Well, the risk is always there. We’re in the business of risk management. You can take steps to minimize it. Now, on this trip, there’s no crossing borders without permission. That’s just basic. I’m walking. To walk across an entire country without a visa doesn’t make any sense. My main media partner is National Geographic, and they supply a letter for me, that I’m a fellow and I’m working on this project, and we’d like official permission to do it. If a government says no, then we don’t go in. And it’s not like I’m just going to go walk into a war zone. I think those days are over.
Was being a foreign correspondent for a decade good training?
I think in some ways I’ve been preparing for this since I was 6, and my dad dragged me across that first border. I grew up in Mexican schools. . . . My neighbors were still plowing with mules. I basically had a 19th-century upbringing. It informs the practical nature of this project.
How much can you plan out in advance?
It depends on the human topography. It took a lot of specialty spade work to get Ethiopia to let me walk through their hinterlands. The other practical stuff was pretty easy. It actually simplified things not to have a car, a hotel or plane tickets. You’re living off the economy in ways that foreign correspondents don’t. When I bump into people doing that now, I see how cocooned by money it is. It insulates you from the society you’re covering. The complicated other side of that coin, though, is to walk through the Afar triangle of Ethiopia, a pretty rough neighborhood. It’s a whole other level of concerns.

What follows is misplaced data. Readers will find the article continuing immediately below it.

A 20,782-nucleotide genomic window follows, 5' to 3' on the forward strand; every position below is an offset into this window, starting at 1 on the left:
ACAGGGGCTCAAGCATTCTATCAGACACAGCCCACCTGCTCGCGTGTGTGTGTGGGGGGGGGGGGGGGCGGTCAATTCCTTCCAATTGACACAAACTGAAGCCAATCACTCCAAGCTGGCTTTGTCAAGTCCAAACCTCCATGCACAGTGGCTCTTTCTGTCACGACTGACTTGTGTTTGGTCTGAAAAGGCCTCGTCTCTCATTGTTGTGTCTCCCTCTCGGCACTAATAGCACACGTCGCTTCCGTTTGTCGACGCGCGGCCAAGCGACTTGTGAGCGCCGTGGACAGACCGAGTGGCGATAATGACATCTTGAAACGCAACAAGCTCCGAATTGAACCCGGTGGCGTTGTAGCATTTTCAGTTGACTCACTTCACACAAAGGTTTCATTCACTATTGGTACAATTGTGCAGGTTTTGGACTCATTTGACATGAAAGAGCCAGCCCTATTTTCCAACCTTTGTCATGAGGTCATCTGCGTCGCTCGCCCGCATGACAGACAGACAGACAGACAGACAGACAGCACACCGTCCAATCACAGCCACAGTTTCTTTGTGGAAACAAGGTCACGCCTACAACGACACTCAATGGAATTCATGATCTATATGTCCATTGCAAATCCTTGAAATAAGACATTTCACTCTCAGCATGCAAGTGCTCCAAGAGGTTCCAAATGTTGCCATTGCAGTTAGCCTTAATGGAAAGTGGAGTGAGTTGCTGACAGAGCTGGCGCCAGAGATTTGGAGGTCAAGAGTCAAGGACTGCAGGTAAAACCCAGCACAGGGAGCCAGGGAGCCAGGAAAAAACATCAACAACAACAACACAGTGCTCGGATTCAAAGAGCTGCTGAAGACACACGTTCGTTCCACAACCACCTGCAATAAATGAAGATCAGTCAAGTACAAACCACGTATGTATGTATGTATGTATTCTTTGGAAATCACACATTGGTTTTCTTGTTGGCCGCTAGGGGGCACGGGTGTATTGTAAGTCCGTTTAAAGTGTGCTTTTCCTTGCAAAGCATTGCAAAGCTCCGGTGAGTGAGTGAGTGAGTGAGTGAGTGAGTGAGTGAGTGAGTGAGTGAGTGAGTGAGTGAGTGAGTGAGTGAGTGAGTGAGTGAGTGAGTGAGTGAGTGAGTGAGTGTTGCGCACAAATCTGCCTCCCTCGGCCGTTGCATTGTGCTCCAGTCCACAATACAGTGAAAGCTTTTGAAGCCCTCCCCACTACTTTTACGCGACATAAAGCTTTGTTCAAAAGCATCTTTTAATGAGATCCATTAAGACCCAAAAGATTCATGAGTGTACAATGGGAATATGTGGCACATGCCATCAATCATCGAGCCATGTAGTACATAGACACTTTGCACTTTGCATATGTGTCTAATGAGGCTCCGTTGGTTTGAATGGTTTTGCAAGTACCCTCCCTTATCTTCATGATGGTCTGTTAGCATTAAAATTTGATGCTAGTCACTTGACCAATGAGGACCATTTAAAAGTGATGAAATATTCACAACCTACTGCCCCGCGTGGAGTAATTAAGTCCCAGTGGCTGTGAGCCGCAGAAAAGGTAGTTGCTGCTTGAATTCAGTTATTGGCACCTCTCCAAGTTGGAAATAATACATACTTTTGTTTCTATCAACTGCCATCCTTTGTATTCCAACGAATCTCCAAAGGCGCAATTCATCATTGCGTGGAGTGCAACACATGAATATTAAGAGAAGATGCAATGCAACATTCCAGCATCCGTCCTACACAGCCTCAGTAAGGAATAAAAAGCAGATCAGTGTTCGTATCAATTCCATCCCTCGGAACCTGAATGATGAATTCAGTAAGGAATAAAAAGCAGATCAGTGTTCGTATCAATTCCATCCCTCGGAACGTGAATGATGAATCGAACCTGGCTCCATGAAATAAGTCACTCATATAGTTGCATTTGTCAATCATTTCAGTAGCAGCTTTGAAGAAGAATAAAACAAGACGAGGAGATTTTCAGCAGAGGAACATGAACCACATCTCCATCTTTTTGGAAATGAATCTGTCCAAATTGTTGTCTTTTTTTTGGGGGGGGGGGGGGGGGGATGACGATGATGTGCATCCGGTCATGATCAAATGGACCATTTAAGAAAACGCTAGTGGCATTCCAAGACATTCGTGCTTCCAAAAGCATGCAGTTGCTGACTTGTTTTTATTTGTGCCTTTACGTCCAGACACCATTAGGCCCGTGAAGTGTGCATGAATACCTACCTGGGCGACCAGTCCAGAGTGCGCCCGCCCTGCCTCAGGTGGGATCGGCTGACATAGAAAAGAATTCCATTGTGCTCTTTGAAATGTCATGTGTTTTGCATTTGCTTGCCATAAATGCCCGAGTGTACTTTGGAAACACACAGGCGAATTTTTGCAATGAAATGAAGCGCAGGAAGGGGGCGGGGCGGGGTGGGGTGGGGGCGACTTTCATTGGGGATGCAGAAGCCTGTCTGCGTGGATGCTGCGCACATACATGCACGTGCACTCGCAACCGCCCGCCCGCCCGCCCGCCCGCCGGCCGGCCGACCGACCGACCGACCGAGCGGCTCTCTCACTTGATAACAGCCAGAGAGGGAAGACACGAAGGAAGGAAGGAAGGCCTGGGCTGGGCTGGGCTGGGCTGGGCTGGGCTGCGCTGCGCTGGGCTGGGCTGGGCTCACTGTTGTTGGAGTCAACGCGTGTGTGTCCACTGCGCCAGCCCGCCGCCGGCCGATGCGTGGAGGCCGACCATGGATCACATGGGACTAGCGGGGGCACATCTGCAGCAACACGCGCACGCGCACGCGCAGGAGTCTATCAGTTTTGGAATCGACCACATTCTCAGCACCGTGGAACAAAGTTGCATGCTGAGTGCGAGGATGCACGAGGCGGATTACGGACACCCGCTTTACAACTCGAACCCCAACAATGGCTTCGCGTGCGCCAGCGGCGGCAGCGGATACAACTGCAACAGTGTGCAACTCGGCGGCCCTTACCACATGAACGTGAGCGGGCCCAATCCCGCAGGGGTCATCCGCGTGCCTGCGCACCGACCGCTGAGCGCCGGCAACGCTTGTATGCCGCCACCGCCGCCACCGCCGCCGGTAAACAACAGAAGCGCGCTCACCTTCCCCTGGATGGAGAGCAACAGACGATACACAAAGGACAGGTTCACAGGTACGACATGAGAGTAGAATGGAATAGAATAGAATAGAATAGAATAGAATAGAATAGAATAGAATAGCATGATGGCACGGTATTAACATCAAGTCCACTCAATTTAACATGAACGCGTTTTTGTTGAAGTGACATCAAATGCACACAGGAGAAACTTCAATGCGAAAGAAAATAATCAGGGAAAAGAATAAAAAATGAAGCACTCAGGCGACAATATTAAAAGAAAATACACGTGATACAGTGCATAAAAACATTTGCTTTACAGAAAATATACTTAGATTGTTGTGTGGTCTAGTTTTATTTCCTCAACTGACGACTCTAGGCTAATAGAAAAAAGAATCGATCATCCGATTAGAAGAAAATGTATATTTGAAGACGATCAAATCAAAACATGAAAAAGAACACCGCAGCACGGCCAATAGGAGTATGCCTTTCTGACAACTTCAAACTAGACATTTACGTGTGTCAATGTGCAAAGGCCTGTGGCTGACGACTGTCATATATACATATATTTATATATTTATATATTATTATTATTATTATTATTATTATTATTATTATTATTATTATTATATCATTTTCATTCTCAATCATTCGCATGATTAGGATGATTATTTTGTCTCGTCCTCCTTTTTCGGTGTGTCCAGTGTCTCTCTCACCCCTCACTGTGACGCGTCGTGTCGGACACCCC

Like water. Like respecting boundaries between people, in this case the Afar and the Issa. There are flash points, and they take potshots at each other. When you’re driving through, you don't even notice this. But when you’re leading a camel in the distance, you could be anyone.
How did you arrive at seven years for the trip?